Adrian Brown, SETI Institute

+ Current Research

I am currently employed at the SETI Institute in Mountain View, near San Jose in the South San Francisco Bay area of California. I work as a research scientist investigating Mars, particularly the dynamic polar regions, which are covered in seasonal ice frosts. I am currently constructing seasonal maps of water and carbon dioxide ice and gas abundance in the polar regions.

I just completed a NASA Postdoctoral Program at NASA Ames Research Center in Moffett Field.

Prior to my Postdoc, I completed my PhD in planetary sciences at the Australian Centre for Astrobiology at Macquarie University in Sydney, NSW.



During my Postdoc studies, I worked at the SETI Institute with Dr. Janice Bishop, who is a co-invesitgator on the Compact Reconnaissance Infrared Spectrometer for Mars (CRISM). This instrument is currently onboard the Mars Reconnaissance Orbiter (MRO or Mister Oh). It arrived at Mars in March 2006 and after a six month aerobraking phase, it was turned in November 2006 and has been mapping at Mars ever since. My CRISM releated research page is here.

Mars Water and the Mars Polar Regions

As a part of the CRISM targeting team, I am assisted Dr. Rob Green from JPL with targeting Mars polar targets for CRISM. This involves picking out targets that CRISM will observe and then analysing the images that come back. The Mars Polar regions are an ever changing and fascinating region of the Solar System, where carbon dioxide and water ice interact at temperatures down to minus 180 degrees Celcius. It's unlikely any organisms live there, but CRISM will be looking for seasonal changes in mineralogy and tracking the movement of water and carbon dioxide ices from the surface and into the atmosphere in order to understand how water ice on Mars behaves on that planet today.


I've started work on a spectral analysis program that will be used to analyse the CRISM data as it comes back to Earth. It is called MR PRISM, and will eventually be made public. Stand by for future announcements.

Hyperspectral Remote Sensing

My PhD work concentrated on using high resolution spectrometers (which record light in various parts of the electromagnetic spectrum) to look at the surface of the Earth. This work I am now continuing on Mars, where similar spectrometers are being used to probe the Martian surface.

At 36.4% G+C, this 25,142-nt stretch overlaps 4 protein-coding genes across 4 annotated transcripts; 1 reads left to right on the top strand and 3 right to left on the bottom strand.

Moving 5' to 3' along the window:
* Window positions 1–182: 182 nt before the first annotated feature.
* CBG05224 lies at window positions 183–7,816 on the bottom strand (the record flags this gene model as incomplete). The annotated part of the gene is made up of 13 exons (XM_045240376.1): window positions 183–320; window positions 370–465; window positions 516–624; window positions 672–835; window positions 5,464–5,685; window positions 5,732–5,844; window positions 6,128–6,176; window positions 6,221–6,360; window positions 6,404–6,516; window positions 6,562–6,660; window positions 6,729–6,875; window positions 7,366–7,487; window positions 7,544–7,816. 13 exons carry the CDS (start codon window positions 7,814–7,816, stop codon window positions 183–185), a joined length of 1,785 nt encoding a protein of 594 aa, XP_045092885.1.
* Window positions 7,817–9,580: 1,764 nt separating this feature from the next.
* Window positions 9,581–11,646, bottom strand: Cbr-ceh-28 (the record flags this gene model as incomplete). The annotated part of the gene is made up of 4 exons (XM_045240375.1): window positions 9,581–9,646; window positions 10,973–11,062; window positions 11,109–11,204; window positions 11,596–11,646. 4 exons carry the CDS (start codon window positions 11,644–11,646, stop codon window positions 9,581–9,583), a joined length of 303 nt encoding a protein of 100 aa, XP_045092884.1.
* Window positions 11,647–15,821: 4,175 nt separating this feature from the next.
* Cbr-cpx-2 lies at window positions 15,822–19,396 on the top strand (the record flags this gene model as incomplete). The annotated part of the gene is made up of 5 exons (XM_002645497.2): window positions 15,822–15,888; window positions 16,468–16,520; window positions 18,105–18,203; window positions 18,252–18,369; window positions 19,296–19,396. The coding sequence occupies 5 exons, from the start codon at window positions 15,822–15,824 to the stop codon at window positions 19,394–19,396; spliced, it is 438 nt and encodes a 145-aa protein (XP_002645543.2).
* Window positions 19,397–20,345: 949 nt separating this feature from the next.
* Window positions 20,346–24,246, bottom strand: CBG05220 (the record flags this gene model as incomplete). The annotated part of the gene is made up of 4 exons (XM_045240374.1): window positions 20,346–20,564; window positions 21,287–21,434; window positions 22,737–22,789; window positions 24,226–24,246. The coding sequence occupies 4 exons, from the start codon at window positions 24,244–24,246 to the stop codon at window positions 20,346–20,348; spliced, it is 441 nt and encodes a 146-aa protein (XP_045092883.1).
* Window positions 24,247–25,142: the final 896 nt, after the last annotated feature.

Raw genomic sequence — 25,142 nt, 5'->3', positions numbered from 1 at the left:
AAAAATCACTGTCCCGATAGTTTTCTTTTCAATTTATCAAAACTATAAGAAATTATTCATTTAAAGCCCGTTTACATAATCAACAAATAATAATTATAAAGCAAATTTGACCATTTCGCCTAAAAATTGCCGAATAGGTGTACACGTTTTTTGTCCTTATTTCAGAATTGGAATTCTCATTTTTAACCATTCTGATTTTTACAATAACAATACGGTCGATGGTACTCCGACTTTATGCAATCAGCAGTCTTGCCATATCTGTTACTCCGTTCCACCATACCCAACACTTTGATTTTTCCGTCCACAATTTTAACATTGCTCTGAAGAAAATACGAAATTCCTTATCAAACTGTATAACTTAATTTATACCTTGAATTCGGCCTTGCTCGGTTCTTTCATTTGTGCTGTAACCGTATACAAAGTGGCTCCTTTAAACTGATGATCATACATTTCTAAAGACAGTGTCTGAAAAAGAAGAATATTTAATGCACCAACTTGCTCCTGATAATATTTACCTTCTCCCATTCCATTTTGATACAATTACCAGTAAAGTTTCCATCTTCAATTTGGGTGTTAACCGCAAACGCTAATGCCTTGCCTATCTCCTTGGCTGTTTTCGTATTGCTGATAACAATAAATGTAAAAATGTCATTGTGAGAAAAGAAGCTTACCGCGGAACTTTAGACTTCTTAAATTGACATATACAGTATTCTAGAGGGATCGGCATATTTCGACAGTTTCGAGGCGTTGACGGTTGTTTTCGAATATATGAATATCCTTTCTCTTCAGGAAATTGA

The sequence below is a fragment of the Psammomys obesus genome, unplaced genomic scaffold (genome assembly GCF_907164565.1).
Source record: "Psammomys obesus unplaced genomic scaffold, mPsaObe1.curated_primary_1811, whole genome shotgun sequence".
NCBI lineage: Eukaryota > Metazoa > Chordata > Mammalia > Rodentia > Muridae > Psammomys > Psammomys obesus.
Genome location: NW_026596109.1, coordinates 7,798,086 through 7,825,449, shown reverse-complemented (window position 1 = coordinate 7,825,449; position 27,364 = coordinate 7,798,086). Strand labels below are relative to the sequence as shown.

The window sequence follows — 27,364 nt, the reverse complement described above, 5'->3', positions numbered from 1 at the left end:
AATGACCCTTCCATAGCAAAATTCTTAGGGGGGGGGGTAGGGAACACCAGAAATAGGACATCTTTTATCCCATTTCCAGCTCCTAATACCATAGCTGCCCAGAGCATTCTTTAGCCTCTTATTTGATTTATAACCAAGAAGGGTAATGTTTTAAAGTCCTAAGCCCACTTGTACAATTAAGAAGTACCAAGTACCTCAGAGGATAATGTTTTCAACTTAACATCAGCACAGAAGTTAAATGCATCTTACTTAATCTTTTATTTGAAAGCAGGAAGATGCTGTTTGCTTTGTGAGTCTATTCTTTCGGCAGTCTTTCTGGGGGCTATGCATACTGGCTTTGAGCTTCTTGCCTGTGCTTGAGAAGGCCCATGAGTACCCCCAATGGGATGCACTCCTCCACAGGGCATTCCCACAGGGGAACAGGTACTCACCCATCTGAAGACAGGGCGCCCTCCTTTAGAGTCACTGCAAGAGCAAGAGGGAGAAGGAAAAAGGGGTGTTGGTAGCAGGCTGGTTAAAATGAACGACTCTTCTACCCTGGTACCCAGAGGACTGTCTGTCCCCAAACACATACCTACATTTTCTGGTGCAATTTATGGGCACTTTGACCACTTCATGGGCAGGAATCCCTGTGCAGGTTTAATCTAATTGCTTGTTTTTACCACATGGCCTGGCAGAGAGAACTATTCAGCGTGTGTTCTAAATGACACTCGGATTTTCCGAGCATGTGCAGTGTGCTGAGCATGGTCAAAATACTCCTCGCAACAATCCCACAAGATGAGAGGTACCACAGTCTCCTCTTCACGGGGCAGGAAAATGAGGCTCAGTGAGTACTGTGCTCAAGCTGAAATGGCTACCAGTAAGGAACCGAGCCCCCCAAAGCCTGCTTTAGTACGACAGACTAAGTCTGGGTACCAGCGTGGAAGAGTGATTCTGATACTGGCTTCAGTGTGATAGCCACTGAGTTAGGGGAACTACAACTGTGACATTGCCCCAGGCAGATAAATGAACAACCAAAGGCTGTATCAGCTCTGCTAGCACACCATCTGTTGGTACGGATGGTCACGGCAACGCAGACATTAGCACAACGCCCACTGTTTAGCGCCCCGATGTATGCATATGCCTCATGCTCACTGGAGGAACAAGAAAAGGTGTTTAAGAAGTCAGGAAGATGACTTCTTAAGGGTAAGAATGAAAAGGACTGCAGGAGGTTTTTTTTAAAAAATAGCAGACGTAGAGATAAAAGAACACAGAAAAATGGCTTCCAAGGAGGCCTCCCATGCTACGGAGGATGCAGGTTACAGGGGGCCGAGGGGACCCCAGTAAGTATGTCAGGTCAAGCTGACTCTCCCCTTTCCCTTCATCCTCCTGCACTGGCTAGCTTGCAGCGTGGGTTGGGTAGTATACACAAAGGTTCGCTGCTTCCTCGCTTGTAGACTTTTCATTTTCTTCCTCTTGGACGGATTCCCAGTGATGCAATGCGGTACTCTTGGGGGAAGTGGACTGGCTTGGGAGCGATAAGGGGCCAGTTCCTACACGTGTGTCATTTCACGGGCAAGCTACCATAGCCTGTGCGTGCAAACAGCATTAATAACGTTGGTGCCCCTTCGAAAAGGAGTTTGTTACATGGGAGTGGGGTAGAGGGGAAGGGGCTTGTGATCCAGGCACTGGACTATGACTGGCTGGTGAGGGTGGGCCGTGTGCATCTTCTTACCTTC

Western Australia

My favourite place in the world is Western Australia, and several of my field sites are based there. Western Australia is home to only 2 million people, and yet covers almost half of Australia - about 3 times as large as Texas. Western Australia is also the oldest part of the Earth's surface - many regions data back 3.5 billion years, almost three quarters of the Earth's history. It's an amazing place.

Acidic Dry Lakes

Western Australia is an arid place, home to many lakes which get wet during winter and dry out for long periods of time. Many of these lakes are acidic - with pH levels of 4 or less. This makes them inhospitable places - but could make them the closest thing on Earth to a Martian environment - hence my interest.

Sulfate minerals

Sulfates have been detected in large abundances on Mars. On Earth, we often find sulfates in areas such as dry lake beds, where sulfate salts have built fragile crystals as water has evaporated.

Quantum Chemistry

I am using computer programs to solve the Schrodinger wave equation for sulfate structures in order to determine electron probability densities and bonds strengths, and eventually their vibrational spectra. With this information, it will be possible to link light absorptions with sulfates directly to the underlying causes of the absorption - molecular bonding within the minerals.

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+ Highlights

Click on the links below to
move to more on my research highlights...

»Mars Polar regions
»Western Australia
»Acidic Dry Lakes
»Sulfate minerals
»Quantum Chemistry

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